Red Songs over China

The Washington Times Weekly - - Geopolitics -

For those who may have doubted the Chinese gov­ern­ment’s com­mit­ment to com­mu­nist ide­ol­ogy, the cur­rent core lead­er­ship in Bei­jing is turn­ing in­creas­ingly to the stag­ing of reg­u­lar mass per­for­mances of so-called “red songs” across the nation.

The cli­max of this new daily af­fir­ma­tion of com­mu­nist fun­da­men­tal­ism took place June 29. That was when 100,000 peo­ple gath­ered in a packed sta­dium at the in­land me­trop­o­lis of Chongqing, with 108 singing groups from across the nation, to hear a recita­tion of the Com­mu­nist Man­i­festo word by word by young com­mu­nist as­pi­rants, while scores of com­mu­nist mu­sic clas­sics, or red songs, were per­formed.

Thun­der­ous ap­plause erupted over the Cul­tural Revo­lu­tion clas­sic “The Sun is most red, Chair­man Mao is most dear.” The rul­ing Polit­buro gave its en­dorse­ment to the event.

Only one for­eign dig­ni­tary graced the event. Henry Kissinger was a fea­tured speaker at the rally. The for­mer sec­re­tary of state was iden­ti­fied as rep­re­sent­ing his con­sult­ing firm, Kissinger As­so­ciates Inc. lit­tle over two years to be dis­patched to an area far from Chinese ter­ri­to­rial waters, a truly im­por­tant strate­gic step in ush­er­ing in the age of a Chinese blue-wa­ter navy that is in­creas­ingly global in na­ture.

This naval group’s 900 mem­bers in­clude sur­veil­lance spe­cial­ists and he­li­copter-based com­man­dos who will join pre­vi­ously de­ployed PLA naval ves­sels pa­trolling the waters there.

Chinese naval ships have been re­mark­ably ac­tive in this area since late De­cem­ber 2008 when anti-piracy op­er­a­tions started. The Chinese gov­ern­ment claimed that its naval ves­sels es­corted close to 4,000 mer­chant ships, mostly oil tankers and con­tainer ships sail­ing to and from Africa, the Mid­dle East and var­i­ous Chinese ports. Some U.N. food aid ships also were given Chinese naval pro­tec­tion.

When this new group passed the hotly con­tested Para­cel and Spratly is­lands in the South China Sea, the Chinese cap­tain and his po­lit­i­cal com­mis­sar aboard the flag­ship Wuhan sent spe­cial ra­dio mes­sages to PLA troops sta­tioned on var­i­ous iso­lated is­lands nearby with words of praise for the troops’ heroic ded­i­ca­tion to the moth­er­land and the Chinese Com­mu­nist Party.

These praised PLA sol­diers re­turned their mu­tual ad­mi­ra­tion for their com­rades aboard the pass­ing gun­boats. oil im­porters, and more than 80 per­cent of its im­ported oil passes South­east Asia’s Strait of Malacca, one of the world’s busiest ship­ping chan­nels.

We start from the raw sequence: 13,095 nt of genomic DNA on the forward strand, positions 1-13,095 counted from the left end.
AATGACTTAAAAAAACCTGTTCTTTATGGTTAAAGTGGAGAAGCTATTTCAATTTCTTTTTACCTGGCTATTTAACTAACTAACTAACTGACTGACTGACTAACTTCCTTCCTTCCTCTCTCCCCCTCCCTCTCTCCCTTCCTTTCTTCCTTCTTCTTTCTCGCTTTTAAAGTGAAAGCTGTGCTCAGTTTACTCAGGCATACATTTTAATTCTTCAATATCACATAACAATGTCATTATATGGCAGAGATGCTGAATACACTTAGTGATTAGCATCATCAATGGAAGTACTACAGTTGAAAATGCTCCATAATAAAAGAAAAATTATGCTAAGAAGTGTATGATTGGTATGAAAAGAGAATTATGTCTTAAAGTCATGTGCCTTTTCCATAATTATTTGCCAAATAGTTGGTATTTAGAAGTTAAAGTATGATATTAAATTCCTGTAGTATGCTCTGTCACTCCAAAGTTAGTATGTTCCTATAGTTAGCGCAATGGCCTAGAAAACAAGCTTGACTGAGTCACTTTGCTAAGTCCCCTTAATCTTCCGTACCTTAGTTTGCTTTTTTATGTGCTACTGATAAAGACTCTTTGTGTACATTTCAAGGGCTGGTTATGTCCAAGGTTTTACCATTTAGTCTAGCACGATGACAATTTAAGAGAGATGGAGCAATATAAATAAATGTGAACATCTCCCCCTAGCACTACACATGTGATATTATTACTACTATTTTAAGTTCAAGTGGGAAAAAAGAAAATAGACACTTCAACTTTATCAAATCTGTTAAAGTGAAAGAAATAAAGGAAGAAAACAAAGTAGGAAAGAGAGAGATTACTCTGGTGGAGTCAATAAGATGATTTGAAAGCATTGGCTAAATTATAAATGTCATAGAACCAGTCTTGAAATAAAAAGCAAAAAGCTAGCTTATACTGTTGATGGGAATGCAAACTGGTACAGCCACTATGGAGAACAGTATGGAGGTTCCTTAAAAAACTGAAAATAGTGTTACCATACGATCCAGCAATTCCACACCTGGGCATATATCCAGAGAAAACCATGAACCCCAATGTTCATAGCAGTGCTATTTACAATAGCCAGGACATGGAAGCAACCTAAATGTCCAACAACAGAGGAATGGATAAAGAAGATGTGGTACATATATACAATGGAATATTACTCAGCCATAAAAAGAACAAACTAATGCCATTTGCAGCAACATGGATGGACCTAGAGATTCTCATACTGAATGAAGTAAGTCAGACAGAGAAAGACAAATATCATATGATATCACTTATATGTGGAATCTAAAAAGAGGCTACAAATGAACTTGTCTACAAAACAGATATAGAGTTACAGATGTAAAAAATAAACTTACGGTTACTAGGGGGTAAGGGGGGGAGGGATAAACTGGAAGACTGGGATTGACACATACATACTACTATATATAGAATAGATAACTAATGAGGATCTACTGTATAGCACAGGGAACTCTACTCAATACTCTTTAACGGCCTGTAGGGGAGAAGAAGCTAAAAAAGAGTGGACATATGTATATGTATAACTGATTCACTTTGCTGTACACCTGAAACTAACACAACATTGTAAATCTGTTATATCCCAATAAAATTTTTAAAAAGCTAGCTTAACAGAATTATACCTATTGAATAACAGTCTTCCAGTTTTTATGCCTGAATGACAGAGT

Yet un­like most other coun­tries in the world that rec­og­nize and ac­cept, with ease, joint man­age­ment of the strait by In­done­sia, Malaysia and Sin­ga­pore, whose ter­ri­to­ries bor­der the 500mile-long chan­nel, China has ex­pressed feel­ings of ex­tra­or­di­nary in­se­cu­rity about those man­age­ment ar­range­ments. China fears other naval pow­ers, no­tably the United States and Ja­pan, will one day choke China to death by tak­ing con­trol of the strait.

Such strate­gic in­se­cu­rity cre­ated heated de­bates for decades within the of­fi­cial Chinese strate­gic com­mu­nity and re­sulted in two pro­posed al­ter­na­tives. One calls for China to work with Thai­land in dig­ging a canal through a Thai isth­mus to by­pass the Strait of Malacca. A sec­ond op­tion calls for build­ing a ma­jor over­land oil pipe­line from Pak­istan’s Gwadar port to China’s west­ern Xin­jiang prov­ince.

While these two al­ter­na­tives, es­pe­cially the lat­ter one, have re­ceived much at­ten­tion re­cently, one gov­ern­ment-con­trolled scholar, Xue Li of the Chinese Academy of So­cial Sci­ences, on June 8 pub­lished an eye-catch­ing ar­ti­cle in the of­fi­cial Global Times news­pa­per that boldly chal­lenged ter­ri­to­rial claims made by In­done­sia, Malaysia and Sin­ga­pore over the waters of the Malac­can Strait.

Xue stated that while the al­ter­na­tives might be at­trac­tive, they are too ex­pen­sive and may take too long to ben­e­fit China.

China in­stead should chal­lenge the three na­tions’ sov­er­eign claims over the ma­jor­ity of the waters in the strait and in­sist on hav­ing the right to send Chinese naval ships to the strait to “fight pi­rates” be­cause this area is “in­ter­na­tional wa­ter.”

The com­ments fur­ther high­light con­cerns and grow­ing ten­sions in the re­gion over China’s mil­i­tary ex­pan­sion amid claims to wide ar­eas of in­ter­na­tional waters.

Miles Yu can be reached at


Stand By Your Mao: Chinese se­cu­rity of­fi­cers stand against the Com­mu­nist Par ty’s em­blem while singing a patriotic song dur­ing the cel­e­bra­tion of the par ty’s 90th an­niver­sar y at the Great Hall of the Peo­ple in Bei­jing on July 1.

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